Daily Archives: December 19, 2006

Norway Govt. Key Partner Attacks Sri Lanka

By Walter Jayawardhana

Jon Hanssen Bauer at the Balasingham memorial in oslo lighting a candle


The Deputy leader of Norway’s Labor Party, a key member of the ruling coalition government of the country has come up with extremely pro-Liberation Tigers of Tamil Eelam (LTTE) statements attacking the Sri Lanka government that would make them disqualified to be the peace facilitators in the current Sri Lankan dispute, many have pointed out.

According to a report published by the Tamilnet news website the deputy leader of the Oslo Labor Party, Ivar Christiansen attacked the Sri Lankan President Mahinda Rajapaksa and former President Chandrika Kumaratunga and praised terrorist leader Velupillai Prabhakaran and his advisor Anton Balasingham as peace promoters.

Ivar Christiansen was quoted having said that the peace deal only failed due to hard core Sinhalese. Ivar Christiansen is also at the forefront of Norway’s interference with Sudan alleging that they were using chemical weapons and the country should be divided.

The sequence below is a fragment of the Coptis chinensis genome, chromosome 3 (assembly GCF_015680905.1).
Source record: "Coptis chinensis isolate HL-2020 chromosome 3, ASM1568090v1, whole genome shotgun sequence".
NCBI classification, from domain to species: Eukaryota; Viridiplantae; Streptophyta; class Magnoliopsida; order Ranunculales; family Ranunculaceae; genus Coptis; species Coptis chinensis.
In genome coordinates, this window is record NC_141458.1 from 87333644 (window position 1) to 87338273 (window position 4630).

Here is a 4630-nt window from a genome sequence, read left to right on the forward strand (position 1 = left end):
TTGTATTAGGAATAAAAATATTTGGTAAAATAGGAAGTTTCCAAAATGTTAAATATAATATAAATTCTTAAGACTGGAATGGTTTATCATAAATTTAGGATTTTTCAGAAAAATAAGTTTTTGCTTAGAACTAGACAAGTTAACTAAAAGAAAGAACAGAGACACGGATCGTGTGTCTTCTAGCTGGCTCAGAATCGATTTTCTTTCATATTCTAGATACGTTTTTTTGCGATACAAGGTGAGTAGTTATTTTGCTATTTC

Tamils trusted Balasingham, Christiansen reportedly said according to the Tamilnet, with their destiny in the peace process. But due to the hard core Sinhalese the peace deal failed and only a shaky ceasefire continues. Sri Lanka’s President Kumaratunga and her successor Rajapaksa rejected the concept of a Tamil homeland and self-determination.

“Balasingham had the full confidence of Prabhakaran. Although he lived in London with his wife for many years, he was continually in contact with the homeland. Unfortunately he died before he could experience peace in Sri Lanka.”

LTTE member Yogarajah Balasingham is Oslo’s, Municipality Council member elected on the ruling Labor Party’s ticket. He also joined his deputy leader in eulogizing the late Anton Balasingham at the memorial ceremony.

Jon Hanssen Bauer who represented the Norwegian Ministry of Foreign Affairs at the Oslo memorial meeting for the late Anton Balasingham said it is through the dead LTTE leader he learned much about the plight of the Tamils.